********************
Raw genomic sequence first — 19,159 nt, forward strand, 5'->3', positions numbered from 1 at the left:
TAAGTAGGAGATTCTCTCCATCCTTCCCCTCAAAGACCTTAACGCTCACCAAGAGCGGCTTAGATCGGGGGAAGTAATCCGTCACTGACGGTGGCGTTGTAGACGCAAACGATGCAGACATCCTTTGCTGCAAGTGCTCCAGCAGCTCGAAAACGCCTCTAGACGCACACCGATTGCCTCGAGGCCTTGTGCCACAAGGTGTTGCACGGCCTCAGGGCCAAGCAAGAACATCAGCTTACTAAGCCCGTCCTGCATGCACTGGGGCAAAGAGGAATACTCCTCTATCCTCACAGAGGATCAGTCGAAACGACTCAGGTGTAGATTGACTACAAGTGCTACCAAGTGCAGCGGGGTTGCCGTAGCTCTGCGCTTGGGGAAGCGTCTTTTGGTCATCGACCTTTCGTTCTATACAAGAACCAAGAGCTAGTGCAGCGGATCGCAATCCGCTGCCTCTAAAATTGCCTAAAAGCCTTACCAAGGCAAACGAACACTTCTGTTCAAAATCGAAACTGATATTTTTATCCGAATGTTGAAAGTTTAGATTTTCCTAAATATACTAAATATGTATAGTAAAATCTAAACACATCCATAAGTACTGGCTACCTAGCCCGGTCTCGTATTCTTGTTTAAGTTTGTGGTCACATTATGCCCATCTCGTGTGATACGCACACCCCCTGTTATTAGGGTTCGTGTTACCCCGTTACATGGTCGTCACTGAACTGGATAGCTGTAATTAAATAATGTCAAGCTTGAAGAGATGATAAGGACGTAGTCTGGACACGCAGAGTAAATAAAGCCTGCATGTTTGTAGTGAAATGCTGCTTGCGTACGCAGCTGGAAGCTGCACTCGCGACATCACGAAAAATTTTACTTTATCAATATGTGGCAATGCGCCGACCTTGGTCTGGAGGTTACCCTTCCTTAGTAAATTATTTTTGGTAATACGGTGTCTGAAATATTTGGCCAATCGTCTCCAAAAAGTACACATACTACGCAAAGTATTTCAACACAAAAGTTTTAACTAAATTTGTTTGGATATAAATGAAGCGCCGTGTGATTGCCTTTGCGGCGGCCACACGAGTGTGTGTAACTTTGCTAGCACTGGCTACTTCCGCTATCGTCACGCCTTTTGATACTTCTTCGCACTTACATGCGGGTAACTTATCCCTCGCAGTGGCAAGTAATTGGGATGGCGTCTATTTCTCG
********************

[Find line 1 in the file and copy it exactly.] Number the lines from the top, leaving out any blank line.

Raw genomic sequence first — 19,159 nt, forward strand, 5'->3', positions numbered from 1 at the left: